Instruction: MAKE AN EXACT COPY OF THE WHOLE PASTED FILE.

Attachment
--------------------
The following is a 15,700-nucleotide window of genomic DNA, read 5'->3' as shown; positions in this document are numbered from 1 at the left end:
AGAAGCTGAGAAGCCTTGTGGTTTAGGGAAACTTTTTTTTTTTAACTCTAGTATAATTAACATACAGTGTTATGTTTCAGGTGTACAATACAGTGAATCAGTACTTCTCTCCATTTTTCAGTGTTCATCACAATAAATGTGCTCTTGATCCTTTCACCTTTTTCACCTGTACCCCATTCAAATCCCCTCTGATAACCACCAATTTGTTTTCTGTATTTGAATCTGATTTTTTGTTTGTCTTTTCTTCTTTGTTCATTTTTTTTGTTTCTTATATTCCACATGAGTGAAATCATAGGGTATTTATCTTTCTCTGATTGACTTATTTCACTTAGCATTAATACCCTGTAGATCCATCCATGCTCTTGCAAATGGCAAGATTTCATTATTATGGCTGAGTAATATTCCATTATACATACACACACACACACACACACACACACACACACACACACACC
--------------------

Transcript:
The following is a 15,700-nucleotide window of genomic DNA, read 5'->3' as shown; positions in this document are numbered from 1 at the left end:
AGAAGCTGAGAAGCCTTGTGGTTTAGGGAAACTTTTTTTTTTTAACTCTAGTATAATTAACATACAGTGTTATGTTTCAGGTGTACAATACAGTGAATCAGTACTTCTCTCCATTTTTCAGTGTTCATCACAATAAATGTGCTCTTGATCCTTTCACCTTTTTCACCTGTACCCCATTCAAATCCCCTCTGATAACCACCAATTTGTTTTCTGTATTTGAATCTGATTTTTTGTTTGTCTTTTCTTCTTTGTTCATTTTTTTTGTTTCTTATATTCCACATGAGTGAAATCATAGGGTATTTATCTTTCTCTGATTGACTTATTTCACTTAGCATTAATACCCTGTAGATCCATCCATGCTCTTGCAAATGGCAAGATTTCATTATTATGGCTGAGTAATATTCCATTATACATACACACACACACACACACACACACACACACACACACACACC